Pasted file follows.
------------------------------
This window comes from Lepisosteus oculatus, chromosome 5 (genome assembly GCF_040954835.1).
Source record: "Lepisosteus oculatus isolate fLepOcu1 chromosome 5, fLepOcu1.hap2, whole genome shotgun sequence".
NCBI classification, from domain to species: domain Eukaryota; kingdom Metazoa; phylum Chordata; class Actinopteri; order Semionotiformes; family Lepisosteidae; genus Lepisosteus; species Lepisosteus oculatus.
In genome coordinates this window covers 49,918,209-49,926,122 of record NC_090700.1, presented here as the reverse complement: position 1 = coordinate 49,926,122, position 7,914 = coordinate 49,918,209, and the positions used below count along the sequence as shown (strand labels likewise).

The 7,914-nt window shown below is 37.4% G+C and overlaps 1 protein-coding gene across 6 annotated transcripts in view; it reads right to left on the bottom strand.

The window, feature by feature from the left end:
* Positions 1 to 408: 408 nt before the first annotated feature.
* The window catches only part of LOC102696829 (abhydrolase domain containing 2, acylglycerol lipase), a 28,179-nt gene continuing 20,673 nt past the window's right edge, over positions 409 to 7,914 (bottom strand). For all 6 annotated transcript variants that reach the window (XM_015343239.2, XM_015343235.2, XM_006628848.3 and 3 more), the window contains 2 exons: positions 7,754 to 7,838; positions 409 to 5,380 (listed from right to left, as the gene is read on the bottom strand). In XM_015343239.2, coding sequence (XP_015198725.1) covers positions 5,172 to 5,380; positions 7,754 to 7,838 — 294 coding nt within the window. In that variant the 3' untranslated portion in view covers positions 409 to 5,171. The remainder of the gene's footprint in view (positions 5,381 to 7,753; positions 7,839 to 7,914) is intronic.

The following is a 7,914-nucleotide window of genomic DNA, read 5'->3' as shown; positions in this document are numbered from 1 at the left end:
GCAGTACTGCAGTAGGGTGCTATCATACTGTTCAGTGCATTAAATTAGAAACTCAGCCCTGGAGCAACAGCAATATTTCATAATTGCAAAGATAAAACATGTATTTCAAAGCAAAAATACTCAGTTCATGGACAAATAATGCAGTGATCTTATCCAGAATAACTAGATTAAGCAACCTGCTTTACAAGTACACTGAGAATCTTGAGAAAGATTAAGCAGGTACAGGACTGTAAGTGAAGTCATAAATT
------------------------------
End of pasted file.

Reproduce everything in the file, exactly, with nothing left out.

This window comes from Lepisosteus oculatus, chromosome 5 (genome assembly GCF_040954835.1).
Source record: "Lepisosteus oculatus isolate fLepOcu1 chromosome 5, fLepOcu1.hap2, whole genome shotgun sequence".
NCBI classification, from domain to species: domain Eukaryota; kingdom Metazoa; phylum Chordata; class Actinopteri; order Semionotiformes; family Lepisosteidae; genus Lepisosteus; species Lepisosteus oculatus.
In genome coordinates this window covers 49,918,209-49,926,122 of record NC_090700.1, presented here as the reverse complement: position 1 = coordinate 49,926,122, position 7,914 = coordinate 49,918,209, and the positions used below count along the sequence as shown (strand labels likewise).

The 7,914-nt window shown below is 37.4% G+C and overlaps 1 protein-coding gene across 6 annotated transcripts in view; it reads right to left on the bottom strand.

The window, feature by feature from the left end:
* Positions 1 to 408: 408 nt before the first annotated feature.
* The window catches only part of LOC102696829 (abhydrolase domain containing 2, acylglycerol lipase), a 28,179-nt gene continuing 20,673 nt past the window's right edge, over positions 409 to 7,914 (bottom strand). For all 6 annotated transcript variants that reach the window (XM_015343239.2, XM_015343235.2, XM_006628848.3 and 3 more), the window contains 2 exons: positions 7,754 to 7,838; positions 409 to 5,380 (listed from right to left, as the gene is read on the bottom strand). In XM_015343239.2, coding sequence (XP_015198725.1) covers positions 5,172 to 5,380; positions 7,754 to 7,838 — 294 coding nt within the window. In that variant the 3' untranslated portion in view covers positions 409 to 5,171. The remainder of the gene's footprint in view (positions 5,381 to 7,753; positions 7,839 to 7,914) is intronic.

The following is a 7,914-nucleotide window of genomic DNA, read 5'->3' as shown; positions in this document are numbered from 1 at the left end:
GCAGTACTGCAGTAGGGTGCTATCATACTGTTCAGTGCATTAAATTAGAAACTCAGCCCTGGAGCAACAGCAATATTTCATAATTGCAAAGATAAAACATGTATTTCAAAGCAAAAATACTCAGTTCATGGACAAATAATGCAGTGATCTTATCCAGAATAACTAGATTAAGCAACCTGCTTTACAAGTACACTGAGAATCTTGAGAAAGATTAAGCAGGTACAGGACTGTAAGTGAAGTCATAAATT